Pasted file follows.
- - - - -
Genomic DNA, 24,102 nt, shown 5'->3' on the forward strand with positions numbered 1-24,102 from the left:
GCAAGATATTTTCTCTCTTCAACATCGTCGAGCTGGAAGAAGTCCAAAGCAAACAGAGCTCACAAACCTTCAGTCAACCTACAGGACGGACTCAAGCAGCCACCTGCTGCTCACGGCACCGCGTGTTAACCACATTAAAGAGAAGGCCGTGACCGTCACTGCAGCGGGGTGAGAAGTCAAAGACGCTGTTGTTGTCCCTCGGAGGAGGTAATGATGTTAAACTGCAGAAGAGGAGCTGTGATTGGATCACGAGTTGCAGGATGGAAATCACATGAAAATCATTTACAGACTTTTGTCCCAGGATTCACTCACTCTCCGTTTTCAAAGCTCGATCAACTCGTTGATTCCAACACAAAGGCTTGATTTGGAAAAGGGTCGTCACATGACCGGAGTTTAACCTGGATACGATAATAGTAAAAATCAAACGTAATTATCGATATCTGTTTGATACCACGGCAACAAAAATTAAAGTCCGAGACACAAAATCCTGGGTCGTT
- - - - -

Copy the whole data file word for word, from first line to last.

Genomic DNA, 24,102 nt, shown 5'->3' on the forward strand with positions numbered 1-24,102 from the left:
GCAAGATATTTTCTCTCTTCAACATCGTCGAGCTGGAAGAAGTCCAAAGCAAACAGAGCTCACAAACCTTCAGTCAACCTACAGGACGGACTCAAGCAGCCACCTGCTGCTCACGGCACCGCGTGTTAACCACATTAAAGAGAAGGCCGTGACCGTCACTGCAGCGGGGTGAGAAGTCAAAGACGCTGTTGTTGTCCCTCGGAGGAGGTAATGATGTTAAACTGCAGAAGAGGAGCTGTGATTGGATCACGAGTTGCAGGATGGAAATCACATGAAAATCATTTACAGACTTTTGTCCCAGGATTCACTCACTCTCCGTTTTCAAAGCTCGATCAACTCGTTGATTCCAACACAAAGGCTTGATTTGGAAAAGGGTCGTCACATGACCGGAGTTTAACCTGGATACGATAATAGTAAAAATCAAACGTAATTATCGATATCTGTTTGATACCACGGCAACAAAAATTAAAGTCCGAGACACAAAATCCTGGGTCGTT